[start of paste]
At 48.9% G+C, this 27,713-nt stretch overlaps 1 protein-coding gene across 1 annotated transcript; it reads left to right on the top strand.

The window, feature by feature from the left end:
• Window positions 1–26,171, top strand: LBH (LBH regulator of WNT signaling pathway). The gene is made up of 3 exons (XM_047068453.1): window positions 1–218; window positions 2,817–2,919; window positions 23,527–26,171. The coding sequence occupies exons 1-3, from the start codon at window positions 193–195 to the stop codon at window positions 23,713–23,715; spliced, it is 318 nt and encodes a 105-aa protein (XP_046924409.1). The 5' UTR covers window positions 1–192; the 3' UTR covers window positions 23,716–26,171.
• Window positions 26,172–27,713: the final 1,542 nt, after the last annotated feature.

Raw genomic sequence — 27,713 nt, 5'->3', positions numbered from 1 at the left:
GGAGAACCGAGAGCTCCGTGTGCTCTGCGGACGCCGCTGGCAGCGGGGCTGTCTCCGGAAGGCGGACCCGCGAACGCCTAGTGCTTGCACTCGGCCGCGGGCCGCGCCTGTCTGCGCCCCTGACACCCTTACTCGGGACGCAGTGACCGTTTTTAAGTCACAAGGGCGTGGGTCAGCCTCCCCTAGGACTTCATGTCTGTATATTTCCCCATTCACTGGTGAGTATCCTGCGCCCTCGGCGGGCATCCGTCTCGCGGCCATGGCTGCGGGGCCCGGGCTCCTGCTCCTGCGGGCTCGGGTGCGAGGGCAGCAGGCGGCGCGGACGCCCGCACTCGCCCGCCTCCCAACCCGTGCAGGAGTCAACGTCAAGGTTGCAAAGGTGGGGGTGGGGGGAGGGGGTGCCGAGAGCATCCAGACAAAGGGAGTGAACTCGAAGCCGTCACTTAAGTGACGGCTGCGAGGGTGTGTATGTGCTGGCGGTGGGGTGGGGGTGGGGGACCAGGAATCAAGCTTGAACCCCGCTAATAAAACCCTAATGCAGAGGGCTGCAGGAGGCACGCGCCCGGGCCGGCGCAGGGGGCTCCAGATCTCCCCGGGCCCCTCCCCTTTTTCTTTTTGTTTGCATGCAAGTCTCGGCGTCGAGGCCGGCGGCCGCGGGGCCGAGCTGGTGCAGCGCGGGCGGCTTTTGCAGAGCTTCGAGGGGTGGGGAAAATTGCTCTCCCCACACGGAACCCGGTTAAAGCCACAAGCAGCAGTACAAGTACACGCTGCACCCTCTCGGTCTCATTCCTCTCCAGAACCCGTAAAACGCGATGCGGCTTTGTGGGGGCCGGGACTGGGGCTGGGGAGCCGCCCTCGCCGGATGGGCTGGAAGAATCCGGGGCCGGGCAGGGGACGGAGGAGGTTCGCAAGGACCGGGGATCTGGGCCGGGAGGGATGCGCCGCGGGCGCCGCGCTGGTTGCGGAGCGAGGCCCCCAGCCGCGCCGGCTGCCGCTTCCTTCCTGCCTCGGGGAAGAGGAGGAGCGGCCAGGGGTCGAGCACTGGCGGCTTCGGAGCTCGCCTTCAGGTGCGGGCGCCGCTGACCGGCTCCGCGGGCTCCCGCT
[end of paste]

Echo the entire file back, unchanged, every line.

At 48.9% G+C, this 27,713-nt stretch overlaps 1 protein-coding gene across 1 annotated transcript; it reads left to right on the top strand.

The window, feature by feature from the left end:
• Window positions 1–26,171, top strand: LBH (LBH regulator of WNT signaling pathway). The gene is made up of 3 exons (XM_047068453.1): window positions 1–218; window positions 2,817–2,919; window positions 23,527–26,171. The coding sequence occupies exons 1-3, from the start codon at window positions 193–195 to the stop codon at window positions 23,713–23,715; spliced, it is 318 nt and encodes a 105-aa protein (XP_046924409.1). The 5' UTR covers window positions 1–192; the 3' UTR covers window positions 23,716–26,171.
• Window positions 26,172–27,713: the final 1,542 nt, after the last annotated feature.

Raw genomic sequence — 27,713 nt, 5'->3', positions numbered from 1 at the left:
GGAGAACCGAGAGCTCCGTGTGCTCTGCGGACGCCGCTGGCAGCGGGGCTGTCTCCGGAAGGCGGACCCGCGAACGCCTAGTGCTTGCACTCGGCCGCGGGCCGCGCCTGTCTGCGCCCCTGACACCCTTACTCGGGACGCAGTGACCGTTTTTAAGTCACAAGGGCGTGGGTCAGCCTCCCCTAGGACTTCATGTCTGTATATTTCCCCATTCACTGGTGAGTATCCTGCGCCCTCGGCGGGCATCCGTCTCGCGGCCATGGCTGCGGGGCCCGGGCTCCTGCTCCTGCGGGCTCGGGTGCGAGGGCAGCAGGCGGCGCGGACGCCCGCACTCGCCCGCCTCCCAACCCGTGCAGGAGTCAACGTCAAGGTTGCAAAGGTGGGGGTGGGGGGAGGGGGTGCCGAGAGCATCCAGACAAAGGGAGTGAACTCGAAGCCGTCACTTAAGTGACGGCTGCGAGGGTGTGTATGTGCTGGCGGTGGGGTGGGGGTGGGGGACCAGGAATCAAGCTTGAACCCCGCTAATAAAACCCTAATGCAGAGGGCTGCAGGAGGCACGCGCCCGGGCCGGCGCAGGGGGCTCCAGATCTCCCCGGGCCCCTCCCCTTTTTCTTTTTGTTTGCATGCAAGTCTCGGCGTCGAGGCCGGCGGCCGCGGGGCCGAGCTGGTGCAGCGCGGGCGGCTTTTGCAGAGCTTCGAGGGGTGGGGAAAATTGCTCTCCCCACACGGAACCCGGTTAAAGCCACAAGCAGCAGTACAAGTACACGCTGCACCCTCTCGGTCTCATTCCTCTCCAGAACCCGTAAAACGCGATGCGGCTTTGTGGGGGCCGGGACTGGGGCTGGGGAGCCGCCCTCGCCGGATGGGCTGGAAGAATCCGGGGCCGGGCAGGGGACGGAGGAGGTTCGCAAGGACCGGGGATCTGGGCCGGGAGGGATGCGCCGCGGGCGCCGCGCTGGTTGCGGAGCGAGGCCCCCAGCCGCGCCGGCTGCCGCTTCCTTCCTGCCTCGGGGAAGAGGAGGAGCGGCCAGGGGTCGAGCACTGGCGGCTTCGGAGCTCGCCTTCAGGTGCGGGCGCCGCTGACCGGCTCCGCGGGCTCCCGCT